The Move and Shazam Remastered and Expanded

Sunday, 17 July 2016, 13:20 | Category : Reviews
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Review by Jason Barnard

Esoteric Recordings have released two deluxe boxsets of The Move’s first two albums, The Move and Shazam. Taken together both sets provide the definitive picture of the Carl Wayne years.

The Move

April 1968’s self-titled debut took an 18 month span to record, and there are many magic moments although it’s mix of styles occasionally clash. Roy Wood’s pop perfection shines through frequently, take the hard edged psych of ‘Yellow Rainbow’ or pop gems ‘(Here We Go Round) The Lemon Tree’, ‘Fire Brigade’ and ‘Flowers In The Rain’. Roy’s own take on ‘Eleanor Rigby’ – ‘The Girl Outside’, and baroque folk of ‘Mist on a Monday Morning’ are just gorgeous too. So why doesn’t the album hang cohesively? The band retain old favourites like Eddie Cochran’s ‘Weekend’ and The Coasters ‘Zing Went The Strings of my Heart’, tracks arguably more in keeping with ’65 than ’68.

What this new set does is give us the chance to hear rarer material from the period like the blistering freakbeat of January 66’s ‘You’re The One I Need’. Accompanying singles and b-sides ‘Night of Fear’ and ‘I Can Hear The Grass Grow’ complete the picture. A special mention goes to ‘Disturbance’, an incendiary blast of childhood and teen darkness. The politics bating ‘Vote For Me’ is heavier still, blowing peers The Yardbirds out of the water.

The stereo mixes of their debut material arguably improve much of the original’s muddy mix. Adding clarity we hear the tambourine on ‘Kilroy Was Here’ plus the synth and Tony Visconti’s woodwind sparkle on ‘Flowers in the Rain’. Of the BBC Sessions of the debut set, their cracking version of ‘Morning Dew’ is of particular note.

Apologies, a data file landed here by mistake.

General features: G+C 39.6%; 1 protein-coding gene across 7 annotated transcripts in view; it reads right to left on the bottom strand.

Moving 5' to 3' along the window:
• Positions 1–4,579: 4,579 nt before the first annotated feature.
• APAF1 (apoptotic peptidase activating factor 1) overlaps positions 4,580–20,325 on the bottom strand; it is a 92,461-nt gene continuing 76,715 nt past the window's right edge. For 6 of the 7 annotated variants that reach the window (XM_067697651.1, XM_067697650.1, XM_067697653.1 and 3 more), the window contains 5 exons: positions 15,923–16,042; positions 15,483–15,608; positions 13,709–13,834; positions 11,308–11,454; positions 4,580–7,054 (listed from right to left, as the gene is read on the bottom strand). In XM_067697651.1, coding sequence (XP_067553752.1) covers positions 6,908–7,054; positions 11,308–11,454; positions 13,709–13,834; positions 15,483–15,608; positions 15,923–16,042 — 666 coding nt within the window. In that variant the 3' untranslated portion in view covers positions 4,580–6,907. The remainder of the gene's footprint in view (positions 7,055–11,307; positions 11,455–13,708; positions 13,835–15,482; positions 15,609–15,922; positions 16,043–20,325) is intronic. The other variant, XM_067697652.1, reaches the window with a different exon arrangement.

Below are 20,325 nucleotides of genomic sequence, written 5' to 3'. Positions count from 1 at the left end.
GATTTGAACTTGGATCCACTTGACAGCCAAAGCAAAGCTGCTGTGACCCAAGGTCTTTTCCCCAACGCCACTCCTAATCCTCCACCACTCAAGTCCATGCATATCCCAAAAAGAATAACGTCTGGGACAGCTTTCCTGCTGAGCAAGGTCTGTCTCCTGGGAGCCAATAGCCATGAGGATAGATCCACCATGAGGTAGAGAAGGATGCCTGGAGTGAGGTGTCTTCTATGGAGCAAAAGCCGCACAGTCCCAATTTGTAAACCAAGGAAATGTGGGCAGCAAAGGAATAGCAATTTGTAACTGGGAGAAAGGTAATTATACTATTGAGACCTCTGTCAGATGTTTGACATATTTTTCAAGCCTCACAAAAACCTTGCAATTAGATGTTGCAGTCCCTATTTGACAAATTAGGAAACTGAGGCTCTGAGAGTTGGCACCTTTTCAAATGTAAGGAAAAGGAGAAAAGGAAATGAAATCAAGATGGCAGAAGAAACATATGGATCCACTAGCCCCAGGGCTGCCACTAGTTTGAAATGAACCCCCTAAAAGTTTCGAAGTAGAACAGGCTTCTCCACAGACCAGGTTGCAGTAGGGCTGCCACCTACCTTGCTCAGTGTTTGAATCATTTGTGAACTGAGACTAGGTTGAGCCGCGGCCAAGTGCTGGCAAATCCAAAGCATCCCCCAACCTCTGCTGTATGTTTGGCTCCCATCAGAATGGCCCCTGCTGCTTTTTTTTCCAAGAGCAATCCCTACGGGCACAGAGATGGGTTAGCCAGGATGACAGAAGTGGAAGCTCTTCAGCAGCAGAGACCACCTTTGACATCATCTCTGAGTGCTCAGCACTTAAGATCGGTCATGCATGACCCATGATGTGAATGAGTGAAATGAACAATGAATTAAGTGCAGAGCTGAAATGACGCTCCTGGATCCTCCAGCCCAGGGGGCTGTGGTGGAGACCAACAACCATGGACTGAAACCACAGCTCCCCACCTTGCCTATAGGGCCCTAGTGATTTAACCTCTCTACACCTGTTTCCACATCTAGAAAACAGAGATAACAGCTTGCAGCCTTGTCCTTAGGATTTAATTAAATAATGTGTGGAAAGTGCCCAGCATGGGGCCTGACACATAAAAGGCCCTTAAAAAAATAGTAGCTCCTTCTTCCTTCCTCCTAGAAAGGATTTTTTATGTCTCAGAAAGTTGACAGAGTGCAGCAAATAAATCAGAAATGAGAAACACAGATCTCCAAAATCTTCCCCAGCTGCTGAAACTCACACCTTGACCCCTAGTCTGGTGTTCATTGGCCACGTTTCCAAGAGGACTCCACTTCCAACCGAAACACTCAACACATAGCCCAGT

Their second album ‘Shazam’ is a more consistent album. The riff laden heavy ‘Hello Susie’ ages well, ‘Beautiful Daughter’ is still stunning and the extended remake ‘Cherry Blossom Clinic’ superior to the original. Of the covers on the album’s flip, their remake of Tom Paxton’s ‘The Last Thing on my Mind’, shows a stunning band performance.

The Move’s other 1968 singles and their flips are added as bonus tracks to ‘Shazam’, ‘Omnibus’ and ‘Curly’ are quintessential Wood. ‘Blackberry Way’ surely represents Roy at his peak, a deserved number 1 and a track any band would marvel at. Out of all the bonus material across both releases ‘Shazam’s’ extra disc is the most exciting. It opens with the demo of ‘That Certain Something’, a tour de force for Carl Wayne’s heartfelt vocals. The BBC sessions then highlight that how they excelled with covers, with Goffin and King’s ‘Goin’ Back’, Paul Simon’s ‘Sound of Silence’ and Todd Rungren’s ‘Open My Eyes’ particularly sparkling.

Moving into the seventies with the addition Jeff Lynne and the departure of Carl Wayne, The Move would embark on a new chapter.

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